I have the best kind of pet — somebody else's.
There's Lulu, Amber and Theo. Wonderful dogs that belong to my neighbors. And Sugar, Elmo and Roxy, dogs that belong to out-of-town relatives.
My pets are wildly happy to see me when I arrive, but I leave without them.
I live the carefree life of someone who enjoys the unconditional love of an animal, but without any of the vet bills or the dog hair.
It is a kind of pet lend/lease program.
I have permission to enter the locked homes of my neighbors for a collar and a leash so I can enjoy a springtime walk with their dogs.
But I don't have to walk the dog in the rain, or at 6 a.m., or if I don't want to.
I am welcome to stop by for a dose of canine affection. But if that same dog gets loose and enters a neighbor's kitchen and eats all the cat food, it isn't me who looks bad.
We can't have pets in our family. Really, really bad allergies.
But when I thought about finding a hypoallergenic dog like the one the Obama family owns, my friend Betsy said she wouldn't be my friend anymore if I got a dog.
"Your life is chaos," she said. "I won't stand by and watch you add to it."
That's true enough. So when I start feeling blue, I head out into the neighborhood and see which of my dogs will drag their rightful owners to the ground, excitedly trying to get to me.
Then I undo hundreds of dollars in obedience lessons by allowing the dog to jump up on me and lick me in the face.
I am kind of like the Auntie Mame of the animal kingdom in my neighborhood.
Life was particularly grand for my pets and me during the winter snowstorms. Their owners couldn't think of anything less fun than playing in 4 feet of snow with a couple of dogs. So I did.
After I had worn everyone out, I sent the dogs home, where their snow-covered coats melted all over someone else's living room rug. It was like having kids, but without the bother of snowsuits.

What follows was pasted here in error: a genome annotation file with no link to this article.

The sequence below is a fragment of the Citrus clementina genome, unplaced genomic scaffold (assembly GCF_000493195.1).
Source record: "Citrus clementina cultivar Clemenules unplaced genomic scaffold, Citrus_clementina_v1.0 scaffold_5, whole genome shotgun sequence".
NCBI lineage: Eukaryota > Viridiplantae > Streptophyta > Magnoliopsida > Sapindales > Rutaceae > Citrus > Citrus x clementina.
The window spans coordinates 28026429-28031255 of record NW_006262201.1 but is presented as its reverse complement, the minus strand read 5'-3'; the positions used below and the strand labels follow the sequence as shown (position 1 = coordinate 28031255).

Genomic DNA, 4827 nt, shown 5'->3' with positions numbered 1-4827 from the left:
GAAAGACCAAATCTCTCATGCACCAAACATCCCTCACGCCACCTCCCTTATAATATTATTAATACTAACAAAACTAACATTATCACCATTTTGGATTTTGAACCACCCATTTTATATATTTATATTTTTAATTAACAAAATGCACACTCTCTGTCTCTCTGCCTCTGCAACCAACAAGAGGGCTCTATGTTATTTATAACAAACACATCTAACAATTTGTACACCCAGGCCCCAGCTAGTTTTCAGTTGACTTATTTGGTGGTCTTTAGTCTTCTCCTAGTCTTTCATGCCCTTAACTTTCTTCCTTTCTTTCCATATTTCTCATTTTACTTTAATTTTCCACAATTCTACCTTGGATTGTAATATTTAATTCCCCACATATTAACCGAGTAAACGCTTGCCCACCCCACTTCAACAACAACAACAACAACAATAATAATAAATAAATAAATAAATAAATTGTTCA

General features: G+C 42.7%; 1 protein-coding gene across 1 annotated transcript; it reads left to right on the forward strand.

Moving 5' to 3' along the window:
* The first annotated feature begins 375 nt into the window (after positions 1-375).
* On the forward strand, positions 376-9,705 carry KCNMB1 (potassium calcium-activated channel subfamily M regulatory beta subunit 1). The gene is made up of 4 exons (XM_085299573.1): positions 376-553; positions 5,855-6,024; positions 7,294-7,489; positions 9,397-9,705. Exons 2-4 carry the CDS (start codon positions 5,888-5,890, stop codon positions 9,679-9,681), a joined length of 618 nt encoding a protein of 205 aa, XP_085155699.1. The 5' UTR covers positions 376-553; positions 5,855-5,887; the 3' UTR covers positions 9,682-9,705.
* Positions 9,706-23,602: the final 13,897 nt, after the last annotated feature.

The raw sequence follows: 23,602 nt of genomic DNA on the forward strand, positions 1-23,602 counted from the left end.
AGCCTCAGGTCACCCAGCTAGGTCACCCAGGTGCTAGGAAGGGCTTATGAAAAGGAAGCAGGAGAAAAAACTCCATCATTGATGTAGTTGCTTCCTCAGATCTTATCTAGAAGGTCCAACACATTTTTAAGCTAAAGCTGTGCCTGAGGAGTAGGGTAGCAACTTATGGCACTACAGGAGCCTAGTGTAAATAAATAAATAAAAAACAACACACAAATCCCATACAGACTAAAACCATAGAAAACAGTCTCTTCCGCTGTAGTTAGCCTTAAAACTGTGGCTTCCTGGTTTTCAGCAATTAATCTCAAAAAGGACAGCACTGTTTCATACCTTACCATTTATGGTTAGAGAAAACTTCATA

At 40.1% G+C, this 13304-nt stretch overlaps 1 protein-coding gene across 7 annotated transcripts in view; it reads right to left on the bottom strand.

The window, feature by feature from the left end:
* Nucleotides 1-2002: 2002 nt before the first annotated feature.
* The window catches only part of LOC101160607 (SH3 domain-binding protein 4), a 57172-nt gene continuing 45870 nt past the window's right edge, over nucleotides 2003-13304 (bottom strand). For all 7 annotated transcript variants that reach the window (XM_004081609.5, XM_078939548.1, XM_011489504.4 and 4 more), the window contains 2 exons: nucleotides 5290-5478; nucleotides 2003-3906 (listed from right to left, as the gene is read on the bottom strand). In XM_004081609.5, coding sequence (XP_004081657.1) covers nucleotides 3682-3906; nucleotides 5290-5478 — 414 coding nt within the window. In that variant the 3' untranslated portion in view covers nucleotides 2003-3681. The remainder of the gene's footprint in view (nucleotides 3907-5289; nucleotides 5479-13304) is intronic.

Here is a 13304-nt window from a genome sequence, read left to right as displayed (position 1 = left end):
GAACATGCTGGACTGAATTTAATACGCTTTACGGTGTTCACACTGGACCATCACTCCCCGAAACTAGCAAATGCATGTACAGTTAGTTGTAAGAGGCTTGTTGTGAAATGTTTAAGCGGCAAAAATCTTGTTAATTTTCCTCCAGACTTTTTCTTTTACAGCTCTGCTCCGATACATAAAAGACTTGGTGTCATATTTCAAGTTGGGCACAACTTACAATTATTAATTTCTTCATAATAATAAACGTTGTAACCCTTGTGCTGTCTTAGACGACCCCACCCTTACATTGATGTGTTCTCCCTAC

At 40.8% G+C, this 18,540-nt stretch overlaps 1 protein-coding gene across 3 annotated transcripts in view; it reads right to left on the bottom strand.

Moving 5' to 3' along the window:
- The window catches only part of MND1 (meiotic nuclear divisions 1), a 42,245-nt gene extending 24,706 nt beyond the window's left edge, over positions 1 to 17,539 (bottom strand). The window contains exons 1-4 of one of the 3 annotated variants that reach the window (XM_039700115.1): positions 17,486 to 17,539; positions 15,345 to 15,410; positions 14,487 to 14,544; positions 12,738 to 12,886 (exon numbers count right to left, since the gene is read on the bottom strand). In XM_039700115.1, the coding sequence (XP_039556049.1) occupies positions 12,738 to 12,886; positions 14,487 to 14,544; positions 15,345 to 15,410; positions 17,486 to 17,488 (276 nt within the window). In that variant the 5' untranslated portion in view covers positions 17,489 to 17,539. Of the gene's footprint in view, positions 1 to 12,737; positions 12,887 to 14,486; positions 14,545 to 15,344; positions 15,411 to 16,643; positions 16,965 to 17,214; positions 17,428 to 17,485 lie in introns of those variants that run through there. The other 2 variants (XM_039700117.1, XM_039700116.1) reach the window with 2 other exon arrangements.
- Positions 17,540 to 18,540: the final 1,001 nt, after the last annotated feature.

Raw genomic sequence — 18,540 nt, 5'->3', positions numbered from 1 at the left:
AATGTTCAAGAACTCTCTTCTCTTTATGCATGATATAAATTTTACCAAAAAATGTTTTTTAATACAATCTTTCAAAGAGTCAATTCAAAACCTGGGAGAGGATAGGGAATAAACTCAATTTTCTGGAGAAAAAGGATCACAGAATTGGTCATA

Visiting Theo is particularly rewarding.
Theo is a help dog, trained by Fidos for Freedom to assist his master, Geoff. But when he is not wearing his red vest, he is free to pay attention to me. Theo's training never really leaves him, so he will bring me an assortment of shoes and socks during a visit and place them at my feet.
Lulu is a year-old Lab-golden mix the size of a pony, and a total love sponge. She actually shuts her eyes and gives up a low moan when you pet her. Tender as a mother with her corgi neighbor, Lulu doesn't know her own strength. If she decides to roll in the grass at your feet, she might hyperextend both of your knees or break the bones in your feet.
Sugar had a scarring experience in her childhood so she can act odd sometimes. When she visits, she and my husband fight over the couch and Sugar's spot right in the middle of it. My husband grouses at Sugar but she just stares dumbly. It is like a Ralph Kramden-Ed Norton moment out of "The Honeymooners."
My daughter shares in our community's community pets as well. She will take one for a run or play ball with another, all the while passing out an assortment of coos and kisses.
"I can't have a pet," she declared in a moment of introspection. "I'm too self-involved."
The other good thing about other people's pets? If they know that about you, they never bring it up.